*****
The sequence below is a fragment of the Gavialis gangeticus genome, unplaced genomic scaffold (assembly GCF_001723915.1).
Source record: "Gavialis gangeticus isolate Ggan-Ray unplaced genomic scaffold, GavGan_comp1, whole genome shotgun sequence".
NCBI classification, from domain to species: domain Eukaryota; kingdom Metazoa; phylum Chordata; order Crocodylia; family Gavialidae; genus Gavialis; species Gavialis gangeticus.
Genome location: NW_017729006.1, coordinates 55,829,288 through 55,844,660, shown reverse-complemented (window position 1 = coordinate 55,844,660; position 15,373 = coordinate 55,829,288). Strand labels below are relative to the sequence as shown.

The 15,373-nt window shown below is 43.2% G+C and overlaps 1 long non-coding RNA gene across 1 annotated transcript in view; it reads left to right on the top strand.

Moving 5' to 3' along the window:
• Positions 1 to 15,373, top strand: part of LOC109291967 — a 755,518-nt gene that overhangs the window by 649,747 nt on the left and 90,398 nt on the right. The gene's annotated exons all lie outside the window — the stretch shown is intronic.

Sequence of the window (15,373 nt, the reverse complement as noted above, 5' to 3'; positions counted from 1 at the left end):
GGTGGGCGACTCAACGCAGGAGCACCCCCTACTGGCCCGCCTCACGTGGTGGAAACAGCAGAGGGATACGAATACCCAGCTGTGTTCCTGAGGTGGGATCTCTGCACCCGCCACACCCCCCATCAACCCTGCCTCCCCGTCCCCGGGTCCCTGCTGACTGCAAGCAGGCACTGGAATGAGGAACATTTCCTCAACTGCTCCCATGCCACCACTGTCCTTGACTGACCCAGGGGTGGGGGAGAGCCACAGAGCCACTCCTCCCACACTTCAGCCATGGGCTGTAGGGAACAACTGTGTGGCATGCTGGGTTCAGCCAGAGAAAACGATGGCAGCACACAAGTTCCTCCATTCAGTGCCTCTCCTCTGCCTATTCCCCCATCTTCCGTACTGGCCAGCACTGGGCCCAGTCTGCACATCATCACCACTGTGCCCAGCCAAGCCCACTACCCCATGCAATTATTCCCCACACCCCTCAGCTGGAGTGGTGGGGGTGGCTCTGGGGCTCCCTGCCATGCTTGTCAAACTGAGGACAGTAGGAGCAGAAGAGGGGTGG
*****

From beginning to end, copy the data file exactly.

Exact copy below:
The sequence below is a fragment of the Gavialis gangeticus genome, unplaced genomic scaffold (assembly GCF_001723915.1).
Source record: "Gavialis gangeticus isolate Ggan-Ray unplaced genomic scaffold, GavGan_comp1, whole genome shotgun sequence".
NCBI classification, from domain to species: domain Eukaryota; kingdom Metazoa; phylum Chordata; order Crocodylia; family Gavialidae; genus Gavialis; species Gavialis gangeticus.
Genome location: NW_017729006.1, coordinates 55,829,288 through 55,844,660, shown reverse-complemented (window position 1 = coordinate 55,844,660; position 15,373 = coordinate 55,829,288). Strand labels below are relative to the sequence as shown.

The 15,373-nt window shown below is 43.2% G+C and overlaps 1 long non-coding RNA gene across 1 annotated transcript in view; it reads left to right on the top strand.

Moving 5' to 3' along the window:
• Positions 1 to 15,373, top strand: part of LOC109291967 — a 755,518-nt gene that overhangs the window by 649,747 nt on the left and 90,398 nt on the right. The gene's annotated exons all lie outside the window — the stretch shown is intronic.

Sequence of the window (15,373 nt, the reverse complement as noted above, 5' to 3'; positions counted from 1 at the left end):
GGTGGGCGACTCAACGCAGGAGCACCCCCTACTGGCCCGCCTCACGTGGTGGAAACAGCAGAGGGATACGAATACCCAGCTGTGTTCCTGAGGTGGGATCTCTGCACCCGCCACACCCCCCATCAACCCTGCCTCCCCGTCCCCGGGTCCCTGCTGACTGCAAGCAGGCACTGGAATGAGGAACATTTCCTCAACTGCTCCCATGCCACCACTGTCCTTGACTGACCCAGGGGTGGGGGAGAGCCACAGAGCCACTCCTCCCACACTTCAGCCATGGGCTGTAGGGAACAACTGTGTGGCATGCTGGGTTCAGCCAGAGAAAACGATGGCAGCACACAAGTTCCTCCATTCAGTGCCTCTCCTCTGCCTATTCCCCCATCTTCCGTACTGGCCAGCACTGGGCCCAGTCTGCACATCATCACCACTGTGCCCAGCCAAGCCCACTACCCCATGCAATTATTCCCCACACCCCTCAGCTGGAGTGGTGGGGGTGGCTCTGGGGCTCCCTGCCATGCTTGTCAAACTGAGGACAGTAGGAGCAGAAGAGGGGTGG